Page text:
We use only the latest, fastest web servers available from Dell, HP and Supermicro. Every one of our servers has at least two processors, 16GB of RAM and four hard drives with RAID protection. We place a lighter load on our machines than the other guys do, so your site has breathing room during busy periods and you can run more complex scripts. And we use CloudLinux to optimize.
If you register a domain with Bluehost when signing up for a hosting account, there is a domain fee that is non-refundable. This not only covers our costs, but ensures that you won't lose your domain name. Regardless of the status of your hosting service, you'll be free to manage it, transfer it after any required lock periods, or simply point it elsewhere at your convenience. You retain ownership of your domain until the end of its registration period unless you elect to extend it.
Critics often claim abuse of administrative power over domain names. Particularly noteworthy was the VeriSign Site Finder system which redirected all unregistered .com and .net domains to a VeriSign webpage. For example, at a public meeting with VeriSign to air technical concerns about SiteFinder, numerous people, active in the IETF and other technical bodies, explained how they were surprised by VeriSign's changing the fundamental behavior of a major component of Internet infrastructure, not having obtained the customary consensus. SiteFinder, at first, assumed every Internet query was for a website, and it monetized queries for incorrect domain names, taking the user to VeriSign's search site. Unfortunately, other applications, such as many implementations of email, treat a lack of response to a domain name query as an indication that the domain does not exist, and that the message can be treated as undeliverable. The original VeriSign implementation broke this assumption for mail, because it would always resolve an erroneous domain name to that of SiteFinder. While VeriSign later changed SiteFinder's behaviour with regard to email, there was still widespread protest about VeriSign's action being more in its financial interest than in the interest of the Internet infrastructure component for which VeriSign was the steward.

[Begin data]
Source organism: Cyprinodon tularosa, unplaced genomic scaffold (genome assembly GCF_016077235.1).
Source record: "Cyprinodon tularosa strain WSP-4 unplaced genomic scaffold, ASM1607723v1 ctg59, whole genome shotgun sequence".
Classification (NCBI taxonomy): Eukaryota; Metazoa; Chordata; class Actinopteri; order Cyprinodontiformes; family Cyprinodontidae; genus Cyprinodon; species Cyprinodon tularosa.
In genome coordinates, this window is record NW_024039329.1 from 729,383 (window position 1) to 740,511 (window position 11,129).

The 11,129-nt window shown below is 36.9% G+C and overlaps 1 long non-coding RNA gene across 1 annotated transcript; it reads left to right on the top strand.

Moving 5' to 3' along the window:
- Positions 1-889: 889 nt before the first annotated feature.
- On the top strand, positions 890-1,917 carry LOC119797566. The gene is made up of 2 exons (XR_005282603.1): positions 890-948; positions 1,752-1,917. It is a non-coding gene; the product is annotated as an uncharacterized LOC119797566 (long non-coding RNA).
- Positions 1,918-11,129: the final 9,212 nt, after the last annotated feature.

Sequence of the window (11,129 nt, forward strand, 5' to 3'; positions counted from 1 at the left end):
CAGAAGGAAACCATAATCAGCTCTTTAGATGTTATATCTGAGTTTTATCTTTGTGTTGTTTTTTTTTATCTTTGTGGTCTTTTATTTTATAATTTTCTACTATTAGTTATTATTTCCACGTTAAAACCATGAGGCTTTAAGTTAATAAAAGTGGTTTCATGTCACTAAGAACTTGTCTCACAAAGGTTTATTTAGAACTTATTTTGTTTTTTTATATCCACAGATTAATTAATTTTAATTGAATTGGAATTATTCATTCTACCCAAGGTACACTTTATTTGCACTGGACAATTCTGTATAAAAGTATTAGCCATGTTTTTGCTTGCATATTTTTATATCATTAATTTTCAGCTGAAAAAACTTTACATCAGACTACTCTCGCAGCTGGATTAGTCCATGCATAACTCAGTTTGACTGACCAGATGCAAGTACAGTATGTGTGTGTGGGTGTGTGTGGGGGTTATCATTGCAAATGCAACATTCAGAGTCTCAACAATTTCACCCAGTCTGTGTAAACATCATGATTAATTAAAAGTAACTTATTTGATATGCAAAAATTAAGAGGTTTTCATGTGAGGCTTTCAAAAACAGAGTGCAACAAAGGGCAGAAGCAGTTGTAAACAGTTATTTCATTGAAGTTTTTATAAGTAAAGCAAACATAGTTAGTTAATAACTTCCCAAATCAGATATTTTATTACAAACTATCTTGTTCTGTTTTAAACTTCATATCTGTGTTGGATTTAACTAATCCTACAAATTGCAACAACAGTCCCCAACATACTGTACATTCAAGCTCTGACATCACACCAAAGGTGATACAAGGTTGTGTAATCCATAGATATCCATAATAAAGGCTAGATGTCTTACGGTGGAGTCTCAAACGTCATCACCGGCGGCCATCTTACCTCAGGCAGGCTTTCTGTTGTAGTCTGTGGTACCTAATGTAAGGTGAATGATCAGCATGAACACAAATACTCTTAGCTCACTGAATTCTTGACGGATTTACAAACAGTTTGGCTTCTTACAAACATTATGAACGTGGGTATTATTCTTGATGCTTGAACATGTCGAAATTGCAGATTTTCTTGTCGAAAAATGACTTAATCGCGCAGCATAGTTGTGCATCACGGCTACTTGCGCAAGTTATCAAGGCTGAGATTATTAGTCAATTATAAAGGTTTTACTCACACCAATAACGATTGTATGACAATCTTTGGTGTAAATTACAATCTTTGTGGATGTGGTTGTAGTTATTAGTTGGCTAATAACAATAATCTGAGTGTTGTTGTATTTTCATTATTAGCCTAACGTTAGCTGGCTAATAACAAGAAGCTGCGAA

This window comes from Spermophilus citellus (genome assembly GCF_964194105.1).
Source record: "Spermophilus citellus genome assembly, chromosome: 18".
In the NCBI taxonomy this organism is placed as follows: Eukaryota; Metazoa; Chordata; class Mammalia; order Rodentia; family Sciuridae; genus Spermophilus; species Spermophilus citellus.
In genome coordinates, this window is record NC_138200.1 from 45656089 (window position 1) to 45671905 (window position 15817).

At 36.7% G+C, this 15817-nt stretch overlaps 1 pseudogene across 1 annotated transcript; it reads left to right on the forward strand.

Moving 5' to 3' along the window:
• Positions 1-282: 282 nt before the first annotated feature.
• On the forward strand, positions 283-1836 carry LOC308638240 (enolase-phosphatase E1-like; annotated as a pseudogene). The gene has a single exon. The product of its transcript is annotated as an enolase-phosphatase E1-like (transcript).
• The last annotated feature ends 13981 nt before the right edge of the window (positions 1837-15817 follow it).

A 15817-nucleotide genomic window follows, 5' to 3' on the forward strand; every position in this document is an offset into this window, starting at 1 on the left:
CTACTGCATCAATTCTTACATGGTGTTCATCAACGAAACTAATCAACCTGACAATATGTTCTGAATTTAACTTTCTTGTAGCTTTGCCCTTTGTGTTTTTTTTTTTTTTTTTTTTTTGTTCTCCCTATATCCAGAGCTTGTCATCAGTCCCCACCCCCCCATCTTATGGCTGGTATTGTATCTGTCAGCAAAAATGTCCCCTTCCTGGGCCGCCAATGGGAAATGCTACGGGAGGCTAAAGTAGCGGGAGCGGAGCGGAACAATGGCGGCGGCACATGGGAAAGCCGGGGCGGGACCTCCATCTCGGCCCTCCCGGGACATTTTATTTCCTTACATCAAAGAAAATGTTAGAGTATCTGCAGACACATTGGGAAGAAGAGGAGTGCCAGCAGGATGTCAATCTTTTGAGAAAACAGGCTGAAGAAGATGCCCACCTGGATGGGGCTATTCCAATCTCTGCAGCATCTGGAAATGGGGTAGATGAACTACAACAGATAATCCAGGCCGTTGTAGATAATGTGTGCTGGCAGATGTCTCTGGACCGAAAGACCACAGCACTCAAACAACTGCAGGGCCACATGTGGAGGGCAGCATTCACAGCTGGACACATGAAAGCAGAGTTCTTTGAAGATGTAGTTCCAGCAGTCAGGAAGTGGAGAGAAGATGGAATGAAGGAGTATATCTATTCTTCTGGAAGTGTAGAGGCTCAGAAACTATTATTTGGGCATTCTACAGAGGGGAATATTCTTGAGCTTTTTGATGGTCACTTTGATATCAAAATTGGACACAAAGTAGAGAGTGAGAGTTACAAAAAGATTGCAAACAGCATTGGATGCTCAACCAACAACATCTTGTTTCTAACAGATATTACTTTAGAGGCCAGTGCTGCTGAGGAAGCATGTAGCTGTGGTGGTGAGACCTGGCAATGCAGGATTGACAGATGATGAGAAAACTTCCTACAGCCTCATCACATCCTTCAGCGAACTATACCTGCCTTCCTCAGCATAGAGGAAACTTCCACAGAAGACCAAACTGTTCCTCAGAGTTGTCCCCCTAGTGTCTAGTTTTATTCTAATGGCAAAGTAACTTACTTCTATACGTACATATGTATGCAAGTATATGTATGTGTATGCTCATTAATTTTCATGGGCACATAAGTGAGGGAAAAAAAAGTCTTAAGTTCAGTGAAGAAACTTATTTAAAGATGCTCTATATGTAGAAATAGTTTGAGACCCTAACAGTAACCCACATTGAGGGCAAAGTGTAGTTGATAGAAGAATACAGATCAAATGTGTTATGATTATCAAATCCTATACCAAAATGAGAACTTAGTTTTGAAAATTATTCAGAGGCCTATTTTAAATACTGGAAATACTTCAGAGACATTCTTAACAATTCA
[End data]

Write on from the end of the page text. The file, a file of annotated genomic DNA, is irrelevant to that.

Many services offer so-called unlimited or unmetered service for whatever amount of bandwidth, disk storage and sites you use. It's important to understand that most terms of service actually do limit the definition of "unlimited" to what's considered reasonable use. The bottom line is simple: if you're building a pretty basic website, unlimited means you don't need to worry. But if you're trying to do something excessive (or illegal, immoral or fattening), the fine print in the terms of service will trigger, and you'll either be asked to spend more or go elsewhere.